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    Revit DB Link

    can someone tell me what file format(s) DB Link exports to? I need to be able to get a file to Excel or Access. Does DB Link export directly to .xls or .mdb? I don't have it installed yet or I would figure it out the easy way...sorry
    I'm retired, if you don't like it, go around!

    #2
    Originally posted by Dave Jones View Post
    can someone tell me what file format(s) DB Link exports to? I need to be able to get a file to Excel or Access. Does DB Link export directly to .xls or .mdb? I don't have it installed yet or I would figure it out the easy way...sorry
    It does both of these formats. However, when I was using it I never got it to work properly with xls format files.

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      #3
      Originally posted by hypnox1 View Post
      It does both of these formats. However, when I was using it I never got it to work properly with xls format files.
      me either, then I uninstalled it. But now I'm working with an Access developer on some other stuff and I may have him do some investigation into DB-Link from the Access direction. Thanks for the info
      I'm retired, if you don't like it, go around!

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        #4
        Originally posted by Dave Jones View Post
        me either, then I uninstalled it. But now I'm working with an Access developer on some other stuff and I may have him do some investigation into DB-Link from the Access direction. Thanks for the info
        I suppose I should warn you that the access side has a lot of limitations and nuances (read as annoyances). When you first build your access export every category has its own table and nothing is linked together. From there you have to manually build links between tables, if needed. Stuff like links and formulas (can't remember if that is what they are called in access) get broken every time you export to access. It's almost best to just work with it the way it gets exported, which is a real pain sometimes.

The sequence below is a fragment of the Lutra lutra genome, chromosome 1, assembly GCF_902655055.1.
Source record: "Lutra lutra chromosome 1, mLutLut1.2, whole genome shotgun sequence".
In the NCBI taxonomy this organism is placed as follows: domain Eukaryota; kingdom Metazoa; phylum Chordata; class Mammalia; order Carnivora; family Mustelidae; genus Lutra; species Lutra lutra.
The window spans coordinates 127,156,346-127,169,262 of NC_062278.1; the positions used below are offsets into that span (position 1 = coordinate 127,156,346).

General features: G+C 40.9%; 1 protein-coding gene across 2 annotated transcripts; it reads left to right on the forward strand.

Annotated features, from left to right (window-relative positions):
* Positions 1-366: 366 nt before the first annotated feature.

Those issues may have been fixed for the 2011 release as I have not used it since 2010. I have since switched to using the Revit Data Transfer Tool which works exclusively with xls files but doesn't seem to have as many problems as DB Link does. It still has its issues though.

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          #5
          Originally posted by hypnox1 View Post
          I suppose I should warn you that the access side has a lot of limitations and nuances (read as annoyances). When you first build your access export every category has its own table and nothing is linked together. From there you have to manually build links between tables, if needed. Stuff like links and formulas (can't remember if that is what they are called in access) get broken every time you export to access. It's almost best to just work with it the way it gets exported, which is a real pain sometimes.

          Those issues may have been fixed for the 2011 release as I have not used it since 2010. I have since switched to using the Revit Data Transfer Tool which works exclusively with xls files but doesn't seem to have as many problems as DB Link does. It still has its issues though.
          good to know. I'm copying my Access guy with your post so he at least some idea of what he's getting into. I'll check out Revit Data Transfer Tool also
          I'm retired, if you don't like it, go around!

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            #6
            Take a look at Ideate BIMLink. Plain ol' Excel in and out of Revit. I'm just using it in demo mode currently.
            Brian Beck
            Project Coordinator - Stantec
            http://www.linkedin.com/pub/brian-beck/4b/57a/332

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              #7
              Originally posted by hypnox1 View Post
              I suppose I should warn you that the access side has a lot of limitations and nuances (read as annoyances). When you first build your access export every category has its own table and nothing is linked together. From there you have to manually build links between tables, if needed. Stuff like links and formulas (can't remember if that is what they are called in access) get broken every time you export to access. It's almost best to just work with it the way it gets exported, which is a real pain sometimes.